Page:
Photo by Hunter Freeman.
I’ll try to keep this short; it’s late and there’s not much time left. Please forgive me if you’ve heard parts of this story before.
For me, it started with an old box of science fiction. I tore through Samuel R. Delany, Joanna Russ, Gene Wolfe, and others, reliving stories old by the time I cracked the pages. I didn’t care.
To my mind, the New Wave had it: the future was something to play in. This status quo was the most transient of things, its passing viewed with a sense of infinite possibility. If there were other cultures out in space, forward in time, why not here? Why not now?
Photo by Mike Brodie.
I lived in one of those amazing, barely-clinging corners of the country too many ignore when they talk about culture of any variety. No metropoli there, just a scattering of people trying their desperate best. By the time I busted open the box full of old books, I had already faced a fair amount of poverty, hardship, and even death.
90s Cyberpunk portraiture by Steve Pyke.
But here, as the years wore on and I read my way through an uneasy adolescence, was something else: here was hope, in the most dangerous fashion. Somewhere out there, people changed their personalities, moved in unison, turned boundaries into blurs transitory as old blood on a highway.
By that point I did not care about ridicule, and laughed when someone threatened me, but this I was terrified of, sure that the half-described scenes — goths, ravers, activists, and more — faced possibility with a courage I felt I’d never know.
“Mohawk, Hollywood Blvd” by Ann Summa, early 80s.
I was young, and can be forgiven a few interesting illusions about how the world works.
In coming years, I would find the reality far more mundane (and interesting). Suffice to say I was never an easy fit in any culture, and doubt I ever will be. It still strikes me as one of the world’s sly jabs that I ended up contributing to “a love letter to alternative culture,” much less finding an amazing bunch of people that have helped me more than I can ever put into words.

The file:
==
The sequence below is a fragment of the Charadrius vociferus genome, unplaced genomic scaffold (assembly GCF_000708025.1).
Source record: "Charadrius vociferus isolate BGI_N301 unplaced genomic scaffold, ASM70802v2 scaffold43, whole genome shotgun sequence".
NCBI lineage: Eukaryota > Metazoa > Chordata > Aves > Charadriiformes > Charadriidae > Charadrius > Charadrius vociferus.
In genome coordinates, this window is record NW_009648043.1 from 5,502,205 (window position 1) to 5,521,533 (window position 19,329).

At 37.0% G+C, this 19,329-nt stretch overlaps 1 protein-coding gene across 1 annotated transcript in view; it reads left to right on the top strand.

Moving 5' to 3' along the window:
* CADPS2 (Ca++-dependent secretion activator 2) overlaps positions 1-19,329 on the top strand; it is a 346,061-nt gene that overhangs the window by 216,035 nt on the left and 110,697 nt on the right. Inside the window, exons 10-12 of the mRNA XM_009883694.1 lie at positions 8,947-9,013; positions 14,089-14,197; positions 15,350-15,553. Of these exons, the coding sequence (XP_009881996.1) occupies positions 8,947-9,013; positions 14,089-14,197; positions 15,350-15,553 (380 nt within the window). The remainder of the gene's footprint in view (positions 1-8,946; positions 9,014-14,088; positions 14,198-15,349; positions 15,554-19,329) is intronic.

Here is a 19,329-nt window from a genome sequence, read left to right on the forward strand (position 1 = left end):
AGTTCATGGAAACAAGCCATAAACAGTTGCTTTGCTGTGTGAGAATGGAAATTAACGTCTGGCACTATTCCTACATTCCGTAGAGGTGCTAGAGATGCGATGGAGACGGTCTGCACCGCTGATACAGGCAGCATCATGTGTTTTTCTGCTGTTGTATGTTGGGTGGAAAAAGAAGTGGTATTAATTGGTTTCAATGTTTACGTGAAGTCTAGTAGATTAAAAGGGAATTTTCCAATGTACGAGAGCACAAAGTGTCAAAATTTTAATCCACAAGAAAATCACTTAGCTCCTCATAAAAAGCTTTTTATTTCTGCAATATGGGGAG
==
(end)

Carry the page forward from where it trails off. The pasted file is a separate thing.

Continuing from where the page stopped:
What drew me here to Coilhouse was that abiding fascination with something I’d never really felt in synch with, along with our founders’ follow-up “…written in an era where alt culture no longer exists,” a provocation I’ve turned over in my mind many, many times since first reading it.
I’ve never forgotten the moment of personal terror that followed my initial exposure to culture’s sheer possibility. You know revelation the second true fear hits you: it took me years to comprehend the lesson every alt culture kept teaching.
Portrait of Nyx by Nadya Lev.
These were the world’s antibodies. Time after time, everything around them kept trying to place their lives into roles they did not want. Time after time, someone came forward to defy it and make their own. Society was perpetually getting too oppressive, but humanity created its own cure.
The cultures spawned in the thaw of the ’60s often envisioned a great wave of energy sweeping away the old. In reality, it is more the steady erosion of a very ponderous weight. In my grandparent’s generation, roles were more akin to a strict oligarchy: if you weren’t a white male Christian (probably Protestant) adhering to a very specific set of rules, you were some variety of lesser. Today, that mutual prison keeps crumbing. Bit by bit.
The Idiosyncratic Fashionistas, photographed by Ari Seth Cohen for Advanced Style.
If alternative culture seems dead, then, it is a consequence of victory. The very concept of “mainstream” is increasingly fragile, “culture” more a collection of interlocking tribes than ever before. The gripes I’ve often had with particular alt cultures remain true, but the instinct they represent survives the crash of every scene, every burnout, egotist, and bit of stupid drama.
Jewelry from Ortiz’ Rain Collection
Crack down on youth? The next generation will open abandoned warehouses and dance in them by the hundreds.
Impose taboos? Someone will break them. Loudly.
“Music is the weapon of the future.” (via)
Outcasts will turn insults into badges of pride. People continuously find ways to think, make, create, no matter what. That relentless determination to live is the closest thing I have ever witnessed to a miracle. It won’t die, not ever, because in the end there is too much to us to ever fit in a single pattern.